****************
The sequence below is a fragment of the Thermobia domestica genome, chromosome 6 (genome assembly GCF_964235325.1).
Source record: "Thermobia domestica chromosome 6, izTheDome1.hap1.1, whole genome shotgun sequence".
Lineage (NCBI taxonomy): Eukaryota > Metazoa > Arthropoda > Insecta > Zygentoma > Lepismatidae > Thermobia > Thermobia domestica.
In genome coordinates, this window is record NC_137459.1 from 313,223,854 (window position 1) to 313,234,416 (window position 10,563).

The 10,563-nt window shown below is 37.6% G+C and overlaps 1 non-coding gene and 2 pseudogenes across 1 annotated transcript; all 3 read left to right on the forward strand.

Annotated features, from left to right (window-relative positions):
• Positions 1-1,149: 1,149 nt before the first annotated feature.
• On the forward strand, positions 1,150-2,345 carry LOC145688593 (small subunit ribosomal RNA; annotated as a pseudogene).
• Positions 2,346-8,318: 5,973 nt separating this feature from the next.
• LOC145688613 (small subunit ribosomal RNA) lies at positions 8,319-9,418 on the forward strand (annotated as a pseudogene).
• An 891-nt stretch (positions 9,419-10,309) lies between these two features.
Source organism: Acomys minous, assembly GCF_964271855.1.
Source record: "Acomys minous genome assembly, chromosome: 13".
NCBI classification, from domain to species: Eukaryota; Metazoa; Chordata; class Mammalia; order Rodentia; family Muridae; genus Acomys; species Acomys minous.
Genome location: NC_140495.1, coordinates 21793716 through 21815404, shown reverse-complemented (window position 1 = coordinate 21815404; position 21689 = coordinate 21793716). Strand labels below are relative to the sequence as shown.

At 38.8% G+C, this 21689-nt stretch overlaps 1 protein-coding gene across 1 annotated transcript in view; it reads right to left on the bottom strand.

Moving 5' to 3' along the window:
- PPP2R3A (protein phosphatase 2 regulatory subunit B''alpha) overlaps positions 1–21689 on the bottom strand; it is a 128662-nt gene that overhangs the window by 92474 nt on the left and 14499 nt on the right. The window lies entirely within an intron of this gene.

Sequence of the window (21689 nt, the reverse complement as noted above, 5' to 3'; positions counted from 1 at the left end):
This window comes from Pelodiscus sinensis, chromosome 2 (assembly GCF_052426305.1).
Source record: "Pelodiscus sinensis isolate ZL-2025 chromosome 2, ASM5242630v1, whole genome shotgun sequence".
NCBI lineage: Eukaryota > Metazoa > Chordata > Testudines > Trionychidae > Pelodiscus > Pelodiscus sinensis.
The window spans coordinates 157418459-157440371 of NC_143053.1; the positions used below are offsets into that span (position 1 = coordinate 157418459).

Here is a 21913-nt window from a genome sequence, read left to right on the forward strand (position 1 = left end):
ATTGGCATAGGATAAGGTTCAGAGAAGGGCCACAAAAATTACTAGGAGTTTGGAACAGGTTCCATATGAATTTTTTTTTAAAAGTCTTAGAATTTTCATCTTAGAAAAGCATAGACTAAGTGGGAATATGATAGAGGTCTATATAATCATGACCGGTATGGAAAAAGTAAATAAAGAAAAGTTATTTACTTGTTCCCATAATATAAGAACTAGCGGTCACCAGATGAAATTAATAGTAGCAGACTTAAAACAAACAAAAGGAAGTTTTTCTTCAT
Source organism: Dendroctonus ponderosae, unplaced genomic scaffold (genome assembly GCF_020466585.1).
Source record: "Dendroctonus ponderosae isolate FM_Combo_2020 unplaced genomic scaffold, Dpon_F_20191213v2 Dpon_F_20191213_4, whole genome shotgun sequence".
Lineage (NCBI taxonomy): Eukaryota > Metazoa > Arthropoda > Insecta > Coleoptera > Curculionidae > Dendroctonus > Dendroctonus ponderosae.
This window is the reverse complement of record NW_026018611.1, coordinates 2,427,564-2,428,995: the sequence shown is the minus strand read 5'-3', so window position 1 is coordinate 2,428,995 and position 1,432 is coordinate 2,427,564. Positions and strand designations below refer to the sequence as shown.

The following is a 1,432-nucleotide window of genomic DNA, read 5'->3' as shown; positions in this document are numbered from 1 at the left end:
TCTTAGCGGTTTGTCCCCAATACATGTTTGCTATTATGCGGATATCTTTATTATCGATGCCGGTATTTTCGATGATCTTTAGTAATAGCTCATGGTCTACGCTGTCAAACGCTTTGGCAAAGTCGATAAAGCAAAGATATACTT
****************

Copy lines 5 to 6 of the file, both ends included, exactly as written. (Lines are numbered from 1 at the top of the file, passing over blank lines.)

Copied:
The 10,563-nt window shown below is 37.6% G+C and overlaps 1 non-coding gene and 2 pseudogenes across 1 annotated transcript; all 3 read left to right on the forward strand.

Annotated features, from left to right (window-relative positions):